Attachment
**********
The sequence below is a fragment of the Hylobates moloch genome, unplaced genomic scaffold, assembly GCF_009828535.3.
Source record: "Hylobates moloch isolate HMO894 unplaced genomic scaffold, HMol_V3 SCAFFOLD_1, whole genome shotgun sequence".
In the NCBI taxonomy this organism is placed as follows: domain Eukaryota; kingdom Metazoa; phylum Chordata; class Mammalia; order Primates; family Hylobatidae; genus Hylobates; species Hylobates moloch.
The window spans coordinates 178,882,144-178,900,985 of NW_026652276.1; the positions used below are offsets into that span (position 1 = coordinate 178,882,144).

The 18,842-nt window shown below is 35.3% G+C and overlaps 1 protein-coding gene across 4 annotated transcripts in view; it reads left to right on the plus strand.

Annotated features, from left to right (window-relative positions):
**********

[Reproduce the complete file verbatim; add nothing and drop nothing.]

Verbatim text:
The sequence below is a fragment of the Hylobates moloch genome, unplaced genomic scaffold, assembly GCF_009828535.3.
Source record: "Hylobates moloch isolate HMO894 unplaced genomic scaffold, HMol_V3 SCAFFOLD_1, whole genome shotgun sequence".
In the NCBI taxonomy this organism is placed as follows: domain Eukaryota; kingdom Metazoa; phylum Chordata; class Mammalia; order Primates; family Hylobatidae; genus Hylobates; species Hylobates moloch.
The window spans coordinates 178,882,144-178,900,985 of NW_026652276.1; the positions used below are offsets into that span (position 1 = coordinate 178,882,144).

The 18,842-nt window shown below is 35.3% G+C and overlaps 1 protein-coding gene across 4 annotated transcripts in view; it reads left to right on the plus strand.

Annotated features, from left to right (window-relative positions):